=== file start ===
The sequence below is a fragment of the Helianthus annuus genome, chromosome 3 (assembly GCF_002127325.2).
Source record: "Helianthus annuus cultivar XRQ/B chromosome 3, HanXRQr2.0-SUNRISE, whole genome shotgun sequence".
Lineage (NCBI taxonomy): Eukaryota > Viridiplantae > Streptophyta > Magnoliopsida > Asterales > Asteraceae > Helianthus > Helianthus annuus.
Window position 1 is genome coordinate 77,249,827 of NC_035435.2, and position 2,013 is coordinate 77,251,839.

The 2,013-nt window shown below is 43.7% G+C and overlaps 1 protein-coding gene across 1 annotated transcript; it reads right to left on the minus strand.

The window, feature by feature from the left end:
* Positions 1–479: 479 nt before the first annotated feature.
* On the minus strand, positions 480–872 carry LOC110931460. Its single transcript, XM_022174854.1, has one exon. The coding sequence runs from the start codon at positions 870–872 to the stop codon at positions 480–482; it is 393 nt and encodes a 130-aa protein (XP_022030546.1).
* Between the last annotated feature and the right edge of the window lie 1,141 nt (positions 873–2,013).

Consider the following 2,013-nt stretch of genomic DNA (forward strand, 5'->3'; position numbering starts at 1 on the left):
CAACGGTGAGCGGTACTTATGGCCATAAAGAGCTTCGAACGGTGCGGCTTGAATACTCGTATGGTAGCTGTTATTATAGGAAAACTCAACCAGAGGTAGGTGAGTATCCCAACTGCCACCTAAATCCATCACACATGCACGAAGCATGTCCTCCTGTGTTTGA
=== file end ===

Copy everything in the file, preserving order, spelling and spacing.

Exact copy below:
The sequence below is a fragment of the Helianthus annuus genome, chromosome 3 (assembly GCF_002127325.2).
Source record: "Helianthus annuus cultivar XRQ/B chromosome 3, HanXRQr2.0-SUNRISE, whole genome shotgun sequence".
Lineage (NCBI taxonomy): Eukaryota > Viridiplantae > Streptophyta > Magnoliopsida > Asterales > Asteraceae > Helianthus > Helianthus annuus.
Window position 1 is genome coordinate 77,249,827 of NC_035435.2, and position 2,013 is coordinate 77,251,839.

The 2,013-nt window shown below is 43.7% G+C and overlaps 1 protein-coding gene across 1 annotated transcript; it reads right to left on the minus strand.

The window, feature by feature from the left end:
* Positions 1–479: 479 nt before the first annotated feature.
* On the minus strand, positions 480–872 carry LOC110931460. Its single transcript, XM_022174854.1, has one exon. The coding sequence runs from the start codon at positions 870–872 to the stop codon at positions 480–482; it is 393 nt and encodes a 130-aa protein (XP_022030546.1).
* Between the last annotated feature and the right edge of the window lie 1,141 nt (positions 873–2,013).

Consider the following 2,013-nt stretch of genomic DNA (forward strand, 5'->3'; position numbering starts at 1 on the left):
CAACGGTGAGCGGTACTTATGGCCATAAAGAGCTTCGAACGGTGCGGCTTGAATACTCGTATGGTAGCTGTTATTATAGGAAAACTCAACCAGAGGTAGGTGAGTATCCCAACTGCCACCTAAATCCATCACACATGCACGAAGCATGTCCTCCTGTGTTTGA